6. If you're having problems downloading, you can get the hal91 disk image from here, here, here, or here (make sure to rename it to hal91.img after it's downloaded.) Then, get rawrite.exe from here, here, or here. If you're having problems installing or using hal91, remember that there are dozens of other tiny distributions out there. You can always try another one - go to the linux.org distribution list and scroll down to "Mini and Specialty Distributions".


Good choice: A tiny distribution (1.5MB or so)
I've never tried it, but MuLinux sounds good. It can boot from a floppy or from a hard disk. It supports addon floppies with software like X11, GCC, VNC, SSH, Samba, and Netscape. If you don't want MuLinux, there are links to other tiny distributions at LinuxLinks.com and dmoz.org.

Better choice: A distribution with a loopback filesystem (50MB to 300MB)
Another good alternative to hal91 is installing a Linux distribution that uses a loopback filesystem. This means that it installs on a DOS/Windows-formatted disk, in a folder of your choice such as C:\LINUX, without any disk partitioning or formatting at all. There are a few of these available at http://www.linux.org/dist/english.html; I've tried DragonLinux. DragonLinux starts up faster from a hard disk than hal91starts up from a floppy. DragonLinux also includes far more software. Only the "Full" version includes the X Window graphical interface. If you're willing to leave your computer on overnight to download it, or if you have high-speed Internet access, you can get DragonLinux at http://dragonlinux.sourceforge.net/about.php.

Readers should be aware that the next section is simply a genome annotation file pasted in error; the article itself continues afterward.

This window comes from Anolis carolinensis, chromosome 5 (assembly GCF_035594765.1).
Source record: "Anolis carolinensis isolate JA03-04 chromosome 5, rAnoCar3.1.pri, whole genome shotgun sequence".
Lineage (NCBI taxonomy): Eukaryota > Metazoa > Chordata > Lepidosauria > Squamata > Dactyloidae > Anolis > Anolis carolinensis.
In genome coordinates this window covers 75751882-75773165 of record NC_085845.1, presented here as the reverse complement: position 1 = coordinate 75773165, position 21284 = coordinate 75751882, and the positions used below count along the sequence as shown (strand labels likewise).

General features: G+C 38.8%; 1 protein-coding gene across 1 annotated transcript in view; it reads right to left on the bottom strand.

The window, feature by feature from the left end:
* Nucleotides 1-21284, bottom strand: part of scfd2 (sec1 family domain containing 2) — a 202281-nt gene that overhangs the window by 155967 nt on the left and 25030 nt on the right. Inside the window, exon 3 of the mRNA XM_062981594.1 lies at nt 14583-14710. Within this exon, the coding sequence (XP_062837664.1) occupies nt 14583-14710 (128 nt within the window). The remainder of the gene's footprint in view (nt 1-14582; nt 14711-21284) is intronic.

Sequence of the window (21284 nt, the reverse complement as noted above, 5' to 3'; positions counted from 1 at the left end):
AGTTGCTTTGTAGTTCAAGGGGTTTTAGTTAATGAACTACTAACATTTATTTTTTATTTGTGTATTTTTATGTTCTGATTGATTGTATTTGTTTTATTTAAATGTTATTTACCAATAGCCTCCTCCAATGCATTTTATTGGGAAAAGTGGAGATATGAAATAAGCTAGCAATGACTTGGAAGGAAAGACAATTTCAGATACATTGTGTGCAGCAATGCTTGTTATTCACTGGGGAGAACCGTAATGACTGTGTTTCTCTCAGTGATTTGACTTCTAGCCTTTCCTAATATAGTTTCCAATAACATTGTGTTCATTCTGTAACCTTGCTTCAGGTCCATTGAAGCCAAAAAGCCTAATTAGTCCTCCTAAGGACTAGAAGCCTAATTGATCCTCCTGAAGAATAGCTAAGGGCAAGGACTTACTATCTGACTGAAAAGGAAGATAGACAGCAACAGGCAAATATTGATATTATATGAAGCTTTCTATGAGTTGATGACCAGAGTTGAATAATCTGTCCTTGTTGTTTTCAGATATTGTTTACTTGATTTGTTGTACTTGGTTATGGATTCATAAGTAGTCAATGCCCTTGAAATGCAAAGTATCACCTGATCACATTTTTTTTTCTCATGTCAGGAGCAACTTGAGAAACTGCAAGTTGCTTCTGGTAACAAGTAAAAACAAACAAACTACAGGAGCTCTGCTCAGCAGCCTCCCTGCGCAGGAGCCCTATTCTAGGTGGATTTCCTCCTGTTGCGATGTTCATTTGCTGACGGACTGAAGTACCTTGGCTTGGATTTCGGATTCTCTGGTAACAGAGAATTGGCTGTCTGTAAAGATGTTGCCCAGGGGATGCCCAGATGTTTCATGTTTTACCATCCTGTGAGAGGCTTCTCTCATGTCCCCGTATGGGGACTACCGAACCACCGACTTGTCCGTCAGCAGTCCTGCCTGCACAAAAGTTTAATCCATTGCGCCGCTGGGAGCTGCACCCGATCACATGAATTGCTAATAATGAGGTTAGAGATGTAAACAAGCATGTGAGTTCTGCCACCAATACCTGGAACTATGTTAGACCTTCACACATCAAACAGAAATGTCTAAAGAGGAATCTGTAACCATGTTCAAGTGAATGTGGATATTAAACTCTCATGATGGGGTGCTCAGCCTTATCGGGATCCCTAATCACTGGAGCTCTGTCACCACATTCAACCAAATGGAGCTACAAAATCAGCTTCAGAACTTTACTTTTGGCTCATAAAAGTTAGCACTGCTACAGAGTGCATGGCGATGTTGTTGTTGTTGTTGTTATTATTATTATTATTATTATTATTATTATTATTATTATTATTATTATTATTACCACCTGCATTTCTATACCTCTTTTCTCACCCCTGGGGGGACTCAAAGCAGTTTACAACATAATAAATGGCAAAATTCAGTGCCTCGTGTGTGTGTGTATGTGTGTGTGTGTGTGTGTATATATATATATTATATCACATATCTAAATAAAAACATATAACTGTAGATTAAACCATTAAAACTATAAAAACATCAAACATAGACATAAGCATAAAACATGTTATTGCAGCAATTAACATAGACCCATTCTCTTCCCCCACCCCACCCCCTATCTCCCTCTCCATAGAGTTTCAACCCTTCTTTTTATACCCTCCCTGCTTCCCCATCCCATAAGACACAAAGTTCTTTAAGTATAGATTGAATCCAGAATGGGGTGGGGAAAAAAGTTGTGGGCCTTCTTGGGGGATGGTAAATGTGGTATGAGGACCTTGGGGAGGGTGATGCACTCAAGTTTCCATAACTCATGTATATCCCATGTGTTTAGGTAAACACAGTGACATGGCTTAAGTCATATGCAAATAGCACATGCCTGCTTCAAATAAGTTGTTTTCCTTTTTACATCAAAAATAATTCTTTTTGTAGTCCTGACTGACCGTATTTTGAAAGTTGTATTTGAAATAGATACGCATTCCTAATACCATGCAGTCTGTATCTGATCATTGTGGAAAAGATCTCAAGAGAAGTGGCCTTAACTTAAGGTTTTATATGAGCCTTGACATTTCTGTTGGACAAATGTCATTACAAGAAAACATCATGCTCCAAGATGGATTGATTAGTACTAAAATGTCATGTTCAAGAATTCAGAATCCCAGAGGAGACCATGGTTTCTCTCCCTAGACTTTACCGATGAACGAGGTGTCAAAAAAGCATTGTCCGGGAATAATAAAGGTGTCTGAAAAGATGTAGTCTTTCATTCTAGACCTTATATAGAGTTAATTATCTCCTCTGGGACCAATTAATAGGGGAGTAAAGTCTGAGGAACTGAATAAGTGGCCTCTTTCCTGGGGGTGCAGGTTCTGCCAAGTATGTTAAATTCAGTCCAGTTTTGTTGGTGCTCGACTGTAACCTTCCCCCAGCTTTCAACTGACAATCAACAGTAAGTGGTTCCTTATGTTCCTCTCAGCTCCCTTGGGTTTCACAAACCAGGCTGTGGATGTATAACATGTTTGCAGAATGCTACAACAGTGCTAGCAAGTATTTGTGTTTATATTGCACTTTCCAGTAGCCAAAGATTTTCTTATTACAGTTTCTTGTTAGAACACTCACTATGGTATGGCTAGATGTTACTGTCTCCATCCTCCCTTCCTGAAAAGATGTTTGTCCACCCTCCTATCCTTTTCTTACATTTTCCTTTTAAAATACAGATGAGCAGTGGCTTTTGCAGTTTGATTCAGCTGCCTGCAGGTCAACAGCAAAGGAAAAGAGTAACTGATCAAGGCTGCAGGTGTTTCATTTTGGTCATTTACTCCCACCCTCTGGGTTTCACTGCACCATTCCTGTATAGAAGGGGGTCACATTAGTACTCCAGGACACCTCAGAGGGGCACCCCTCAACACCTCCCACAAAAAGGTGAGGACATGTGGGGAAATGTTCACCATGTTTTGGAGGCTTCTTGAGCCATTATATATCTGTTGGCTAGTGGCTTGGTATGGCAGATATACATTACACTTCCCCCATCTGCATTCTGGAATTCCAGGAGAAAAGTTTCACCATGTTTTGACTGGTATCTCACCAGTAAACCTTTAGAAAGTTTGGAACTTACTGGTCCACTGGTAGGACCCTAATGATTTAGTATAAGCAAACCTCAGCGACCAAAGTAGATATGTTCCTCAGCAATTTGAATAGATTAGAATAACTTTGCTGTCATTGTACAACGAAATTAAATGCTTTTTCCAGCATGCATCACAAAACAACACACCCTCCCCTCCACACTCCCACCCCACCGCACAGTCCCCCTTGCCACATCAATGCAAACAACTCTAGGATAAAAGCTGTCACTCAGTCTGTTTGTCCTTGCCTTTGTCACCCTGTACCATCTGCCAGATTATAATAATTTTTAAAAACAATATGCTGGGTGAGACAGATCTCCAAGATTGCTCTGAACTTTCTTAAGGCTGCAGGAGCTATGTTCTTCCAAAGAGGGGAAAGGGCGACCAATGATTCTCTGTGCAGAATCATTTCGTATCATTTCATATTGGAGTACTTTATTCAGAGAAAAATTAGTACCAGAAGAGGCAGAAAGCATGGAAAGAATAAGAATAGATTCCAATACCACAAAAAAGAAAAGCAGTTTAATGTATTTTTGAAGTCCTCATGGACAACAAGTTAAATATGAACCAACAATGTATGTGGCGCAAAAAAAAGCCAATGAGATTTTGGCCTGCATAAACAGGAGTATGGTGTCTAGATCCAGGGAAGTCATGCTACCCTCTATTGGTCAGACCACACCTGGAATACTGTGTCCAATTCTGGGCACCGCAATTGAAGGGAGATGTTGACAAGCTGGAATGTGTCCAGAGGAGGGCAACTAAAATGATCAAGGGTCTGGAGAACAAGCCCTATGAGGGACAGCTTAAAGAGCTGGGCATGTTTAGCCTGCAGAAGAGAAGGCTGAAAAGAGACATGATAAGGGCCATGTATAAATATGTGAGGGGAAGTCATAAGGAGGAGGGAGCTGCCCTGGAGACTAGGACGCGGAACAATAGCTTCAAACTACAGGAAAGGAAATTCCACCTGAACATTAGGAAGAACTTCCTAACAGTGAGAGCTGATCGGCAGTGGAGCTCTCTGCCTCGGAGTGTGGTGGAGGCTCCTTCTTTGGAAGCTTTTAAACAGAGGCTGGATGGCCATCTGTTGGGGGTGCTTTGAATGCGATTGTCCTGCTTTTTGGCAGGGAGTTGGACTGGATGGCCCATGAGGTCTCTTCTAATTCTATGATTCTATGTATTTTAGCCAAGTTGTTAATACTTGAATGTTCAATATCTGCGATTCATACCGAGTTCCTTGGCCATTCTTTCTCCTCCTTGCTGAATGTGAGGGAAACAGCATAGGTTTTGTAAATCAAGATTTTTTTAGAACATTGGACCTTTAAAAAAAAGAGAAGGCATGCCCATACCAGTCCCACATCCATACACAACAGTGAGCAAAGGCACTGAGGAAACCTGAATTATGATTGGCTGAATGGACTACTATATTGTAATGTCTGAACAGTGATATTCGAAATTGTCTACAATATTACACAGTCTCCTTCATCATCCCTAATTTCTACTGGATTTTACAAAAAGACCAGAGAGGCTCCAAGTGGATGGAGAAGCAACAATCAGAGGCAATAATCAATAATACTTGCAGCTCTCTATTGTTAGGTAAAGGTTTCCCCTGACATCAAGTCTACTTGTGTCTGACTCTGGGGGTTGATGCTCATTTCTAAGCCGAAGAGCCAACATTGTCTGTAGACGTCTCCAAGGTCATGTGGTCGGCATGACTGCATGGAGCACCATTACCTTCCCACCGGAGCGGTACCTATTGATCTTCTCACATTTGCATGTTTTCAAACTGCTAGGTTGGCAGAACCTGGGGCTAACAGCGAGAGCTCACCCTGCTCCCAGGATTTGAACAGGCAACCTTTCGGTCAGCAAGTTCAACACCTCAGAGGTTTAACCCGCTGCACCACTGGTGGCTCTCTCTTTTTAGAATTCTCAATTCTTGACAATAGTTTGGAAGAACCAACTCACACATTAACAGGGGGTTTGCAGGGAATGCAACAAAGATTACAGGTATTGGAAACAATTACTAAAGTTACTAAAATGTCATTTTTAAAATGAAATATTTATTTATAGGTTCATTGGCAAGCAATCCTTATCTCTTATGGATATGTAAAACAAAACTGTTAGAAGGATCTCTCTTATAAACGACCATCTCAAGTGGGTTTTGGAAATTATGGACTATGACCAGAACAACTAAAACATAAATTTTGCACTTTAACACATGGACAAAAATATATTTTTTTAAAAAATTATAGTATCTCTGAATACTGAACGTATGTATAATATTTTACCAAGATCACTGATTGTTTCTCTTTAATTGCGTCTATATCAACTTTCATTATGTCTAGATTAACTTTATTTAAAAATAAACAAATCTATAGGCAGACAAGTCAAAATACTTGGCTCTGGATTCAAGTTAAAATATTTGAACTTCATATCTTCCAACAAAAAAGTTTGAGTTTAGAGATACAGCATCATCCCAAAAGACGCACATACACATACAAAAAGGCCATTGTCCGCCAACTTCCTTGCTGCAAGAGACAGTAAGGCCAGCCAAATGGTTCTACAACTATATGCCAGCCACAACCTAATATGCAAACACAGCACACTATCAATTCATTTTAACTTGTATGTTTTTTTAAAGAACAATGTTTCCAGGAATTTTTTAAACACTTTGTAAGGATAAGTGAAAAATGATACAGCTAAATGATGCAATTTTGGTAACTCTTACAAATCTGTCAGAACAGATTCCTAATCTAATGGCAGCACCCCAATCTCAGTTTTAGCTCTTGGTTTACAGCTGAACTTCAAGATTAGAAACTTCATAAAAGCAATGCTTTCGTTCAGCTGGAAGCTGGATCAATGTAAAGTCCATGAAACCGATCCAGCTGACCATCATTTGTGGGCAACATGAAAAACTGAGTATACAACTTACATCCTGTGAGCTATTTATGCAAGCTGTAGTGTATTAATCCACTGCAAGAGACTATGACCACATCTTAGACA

Far better choice: Debian (650MB to 4.5GB)
Debian works equally well, but it's harder to install because it asks you so many difficult questions. Don't bother trying to figure out Debian's complicated "jigdo" downloading tool. Get the CD images at LinuxISO.org. There's a detailed walkthrough of the install process available too.

Best choice of all: Mandrake Linux (650MB to 2GB)